When I was hired in my first engineering job ever, I knew that I have a lot to learn to prove myself that I am already an engineer. It was not enough that I had already completed my engineering course and got my license to practice.
I prepared for the job – it was time to live the dream – only to find myself asking after a few weeks at work, “What have I gotten myself into?”
I really thought I was prepared. But it did not feel that way.
There was a constant feeling of being completely unfit for the job. That I was underqualified. The tasks given to me were overwhelming and my role as an engineer became uncomfortable to me. And at one point, I began to ask myself if this was really what I want.
But that was only at the start. Eventually, with the help of my co-engineers who already have experience, I gained confidence and realized a three key things. Here are those:
Feeling underqualified is part of success
Every successful engineer has that uncomfortable stage where he or she doesn’t know anything about what he or she has gotten into. And that is okay, because it only takes time to be able to adapt. Nobody comes at work on the first day fully prepared anyway – each day, you learn new skills, develop new competencies, and advance your professionalism. You need a room to grow to be able to grow. Part of that is to feel underqualified.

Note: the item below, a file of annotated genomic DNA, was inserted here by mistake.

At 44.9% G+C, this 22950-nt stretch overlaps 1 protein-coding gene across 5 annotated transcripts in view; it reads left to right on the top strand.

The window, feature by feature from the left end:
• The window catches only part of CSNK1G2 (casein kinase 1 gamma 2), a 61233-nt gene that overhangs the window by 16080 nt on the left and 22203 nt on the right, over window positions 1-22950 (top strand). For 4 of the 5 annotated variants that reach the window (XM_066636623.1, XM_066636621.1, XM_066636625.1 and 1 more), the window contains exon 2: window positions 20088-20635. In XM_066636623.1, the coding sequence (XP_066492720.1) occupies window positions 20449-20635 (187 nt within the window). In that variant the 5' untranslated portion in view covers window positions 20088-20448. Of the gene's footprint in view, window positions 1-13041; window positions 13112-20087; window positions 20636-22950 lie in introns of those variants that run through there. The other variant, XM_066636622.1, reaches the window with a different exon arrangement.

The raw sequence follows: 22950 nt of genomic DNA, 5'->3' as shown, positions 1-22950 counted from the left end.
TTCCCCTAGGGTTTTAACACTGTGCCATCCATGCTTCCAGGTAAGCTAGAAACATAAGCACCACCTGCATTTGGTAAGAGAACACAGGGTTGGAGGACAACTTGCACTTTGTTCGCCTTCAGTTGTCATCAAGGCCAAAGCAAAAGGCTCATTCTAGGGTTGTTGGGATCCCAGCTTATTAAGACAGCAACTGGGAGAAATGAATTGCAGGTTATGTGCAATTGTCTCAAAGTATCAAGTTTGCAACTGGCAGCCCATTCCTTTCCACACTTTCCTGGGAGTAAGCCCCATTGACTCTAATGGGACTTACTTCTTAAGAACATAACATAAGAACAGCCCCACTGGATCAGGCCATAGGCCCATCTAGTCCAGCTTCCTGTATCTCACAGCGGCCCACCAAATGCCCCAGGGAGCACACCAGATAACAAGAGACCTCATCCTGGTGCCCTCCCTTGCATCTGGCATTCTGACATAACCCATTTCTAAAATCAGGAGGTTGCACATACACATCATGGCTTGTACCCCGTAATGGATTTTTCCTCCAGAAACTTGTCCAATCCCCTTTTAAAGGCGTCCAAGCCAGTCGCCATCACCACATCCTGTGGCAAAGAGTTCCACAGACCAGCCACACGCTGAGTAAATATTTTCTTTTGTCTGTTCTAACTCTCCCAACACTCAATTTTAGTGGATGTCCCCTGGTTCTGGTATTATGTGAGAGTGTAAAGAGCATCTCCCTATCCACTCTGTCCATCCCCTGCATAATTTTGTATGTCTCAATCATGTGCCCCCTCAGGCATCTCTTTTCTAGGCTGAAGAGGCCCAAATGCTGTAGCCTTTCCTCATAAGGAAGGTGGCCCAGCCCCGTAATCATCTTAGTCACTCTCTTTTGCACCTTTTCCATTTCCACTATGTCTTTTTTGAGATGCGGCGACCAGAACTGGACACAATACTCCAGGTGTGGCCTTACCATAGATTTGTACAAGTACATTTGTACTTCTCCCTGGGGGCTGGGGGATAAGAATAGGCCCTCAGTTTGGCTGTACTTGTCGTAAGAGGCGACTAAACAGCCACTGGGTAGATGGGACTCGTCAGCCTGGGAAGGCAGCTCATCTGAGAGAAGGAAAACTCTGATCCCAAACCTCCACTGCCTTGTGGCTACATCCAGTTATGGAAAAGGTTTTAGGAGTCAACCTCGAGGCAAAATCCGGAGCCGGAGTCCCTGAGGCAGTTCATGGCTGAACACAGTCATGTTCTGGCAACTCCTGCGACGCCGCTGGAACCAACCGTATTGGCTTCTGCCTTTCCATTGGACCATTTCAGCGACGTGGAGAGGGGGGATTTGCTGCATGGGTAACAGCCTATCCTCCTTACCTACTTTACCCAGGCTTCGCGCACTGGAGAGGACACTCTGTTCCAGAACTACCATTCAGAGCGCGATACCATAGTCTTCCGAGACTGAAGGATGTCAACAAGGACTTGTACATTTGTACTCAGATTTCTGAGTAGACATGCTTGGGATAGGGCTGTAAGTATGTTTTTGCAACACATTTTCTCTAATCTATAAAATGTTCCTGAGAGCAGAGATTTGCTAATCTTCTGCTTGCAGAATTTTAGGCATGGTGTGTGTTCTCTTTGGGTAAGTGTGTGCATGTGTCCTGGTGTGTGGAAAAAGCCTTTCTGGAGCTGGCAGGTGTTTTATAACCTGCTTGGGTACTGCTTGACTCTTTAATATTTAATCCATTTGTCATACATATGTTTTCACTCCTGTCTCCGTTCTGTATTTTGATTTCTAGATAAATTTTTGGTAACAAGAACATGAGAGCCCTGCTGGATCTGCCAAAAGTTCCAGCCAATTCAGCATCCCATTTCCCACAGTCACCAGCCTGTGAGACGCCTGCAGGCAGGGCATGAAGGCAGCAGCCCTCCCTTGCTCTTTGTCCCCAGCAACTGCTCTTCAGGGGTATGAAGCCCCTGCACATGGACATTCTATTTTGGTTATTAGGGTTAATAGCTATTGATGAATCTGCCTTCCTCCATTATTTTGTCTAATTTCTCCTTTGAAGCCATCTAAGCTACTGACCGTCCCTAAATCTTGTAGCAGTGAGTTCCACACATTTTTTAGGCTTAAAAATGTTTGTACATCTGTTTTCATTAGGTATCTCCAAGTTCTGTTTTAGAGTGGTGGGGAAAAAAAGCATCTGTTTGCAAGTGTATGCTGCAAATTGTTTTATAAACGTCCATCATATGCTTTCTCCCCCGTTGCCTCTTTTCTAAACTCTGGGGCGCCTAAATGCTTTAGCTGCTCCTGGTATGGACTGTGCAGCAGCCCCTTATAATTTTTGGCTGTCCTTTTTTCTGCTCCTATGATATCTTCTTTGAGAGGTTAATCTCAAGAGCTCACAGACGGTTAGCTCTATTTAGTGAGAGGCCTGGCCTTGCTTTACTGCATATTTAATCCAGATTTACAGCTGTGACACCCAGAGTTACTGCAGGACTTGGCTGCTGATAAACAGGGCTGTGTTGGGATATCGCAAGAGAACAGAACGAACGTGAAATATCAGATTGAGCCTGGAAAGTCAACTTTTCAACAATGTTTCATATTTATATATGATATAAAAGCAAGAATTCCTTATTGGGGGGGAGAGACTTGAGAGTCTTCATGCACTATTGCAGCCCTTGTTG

You were hired for a reason
Think of why you are there. The manager approved your job application because he or she has something in store for you. You did not go through that grueling process of hiring for you to be useless at work – unless of course you faked your interview or resume. It is only a matter of adjustment and finding the timing for you to feel that you are an engineer and you belong in the field.
It’s all about mindset
As mentioned, it is necessary to feel underqualified for the job. But that should not be the reason that you should pull yourself way down.
When you are trapped by doubt, you are most likely to never find confidence. It is all in the mind, really. You need to start focusing on what you can do to start achieving success.
Source: The Muse